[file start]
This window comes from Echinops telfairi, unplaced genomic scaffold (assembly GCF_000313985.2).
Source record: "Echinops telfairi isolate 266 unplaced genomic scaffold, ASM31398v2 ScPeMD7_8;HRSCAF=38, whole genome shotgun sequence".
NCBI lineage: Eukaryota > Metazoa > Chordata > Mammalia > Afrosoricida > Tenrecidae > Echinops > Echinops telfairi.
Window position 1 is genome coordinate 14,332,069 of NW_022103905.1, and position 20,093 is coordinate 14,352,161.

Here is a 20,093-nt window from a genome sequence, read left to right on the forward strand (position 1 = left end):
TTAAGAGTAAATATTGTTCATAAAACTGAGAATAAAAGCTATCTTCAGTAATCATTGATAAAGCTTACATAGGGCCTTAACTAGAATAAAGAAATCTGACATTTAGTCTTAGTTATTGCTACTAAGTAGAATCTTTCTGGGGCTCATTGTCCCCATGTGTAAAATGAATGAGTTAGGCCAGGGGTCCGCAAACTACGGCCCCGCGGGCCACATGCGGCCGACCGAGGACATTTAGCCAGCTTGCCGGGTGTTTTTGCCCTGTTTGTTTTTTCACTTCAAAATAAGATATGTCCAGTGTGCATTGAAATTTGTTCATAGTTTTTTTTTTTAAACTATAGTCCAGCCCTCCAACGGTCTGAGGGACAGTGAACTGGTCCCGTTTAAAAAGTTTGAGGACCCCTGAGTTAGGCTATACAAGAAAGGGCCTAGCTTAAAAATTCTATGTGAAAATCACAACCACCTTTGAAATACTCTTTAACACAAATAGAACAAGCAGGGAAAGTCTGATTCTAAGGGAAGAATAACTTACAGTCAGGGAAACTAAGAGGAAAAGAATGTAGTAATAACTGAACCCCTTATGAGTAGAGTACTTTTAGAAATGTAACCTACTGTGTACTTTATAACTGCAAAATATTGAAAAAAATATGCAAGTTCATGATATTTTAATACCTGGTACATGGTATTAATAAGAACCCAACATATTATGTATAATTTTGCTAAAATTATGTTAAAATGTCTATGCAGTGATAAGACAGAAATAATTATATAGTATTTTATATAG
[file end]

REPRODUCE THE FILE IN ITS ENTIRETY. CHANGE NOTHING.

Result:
This window comes from Echinops telfairi, unplaced genomic scaffold (assembly GCF_000313985.2).
Source record: "Echinops telfairi isolate 266 unplaced genomic scaffold, ASM31398v2 ScPeMD7_8;HRSCAF=38, whole genome shotgun sequence".
NCBI lineage: Eukaryota > Metazoa > Chordata > Mammalia > Afrosoricida > Tenrecidae > Echinops > Echinops telfairi.
Window position 1 is genome coordinate 14,332,069 of NW_022103905.1, and position 20,093 is coordinate 14,352,161.

Here is a 20,093-nt window from a genome sequence, read left to right on the forward strand (position 1 = left end):
TTAAGAGTAAATATTGTTCATAAAACTGAGAATAAAAGCTATCTTCAGTAATCATTGATAAAGCTTACATAGGGCCTTAACTAGAATAAAGAAATCTGACATTTAGTCTTAGTTATTGCTACTAAGTAGAATCTTTCTGGGGCTCATTGTCCCCATGTGTAAAATGAATGAGTTAGGCCAGGGGTCCGCAAACTACGGCCCCGCGGGCCACATGCGGCCGACCGAGGACATTTAGCCAGCTTGCCGGGTGTTTTTGCCCTGTTTGTTTTTTCACTTCAAAATAAGATATGTCCAGTGTGCATTGAAATTTGTTCATAGTTTTTTTTTTTAAACTATAGTCCAGCCCTCCAACGGTCTGAGGGACAGTGAACTGGTCCCGTTTAAAAAGTTTGAGGACCCCTGAGTTAGGCTATACAAGAAAGGGCCTAGCTTAAAAATTCTATGTGAAAATCACAACCACCTTTGAAATACTCTTTAACACAAATAGAACAAGCAGGGAAAGTCTGATTCTAAGGGAAGAATAACTTACAGTCAGGGAAACTAAGAGGAAAAGAATGTAGTAATAACTGAACCCCTTATGAGTAGAGTACTTTTAGAAATGTAACCTACTGTGTACTTTATAACTGCAAAATATTGAAAAAAATATGCAAGTTCATGATATTTTAATACCTGGTACATGGTATTAATAAGAACCCAACATATTATGTATAATTTTGCTAAAATTATGTTAAAATGTCTATGCAGTGATAAGACAGAAATAATTATATAGTATTTTATATAG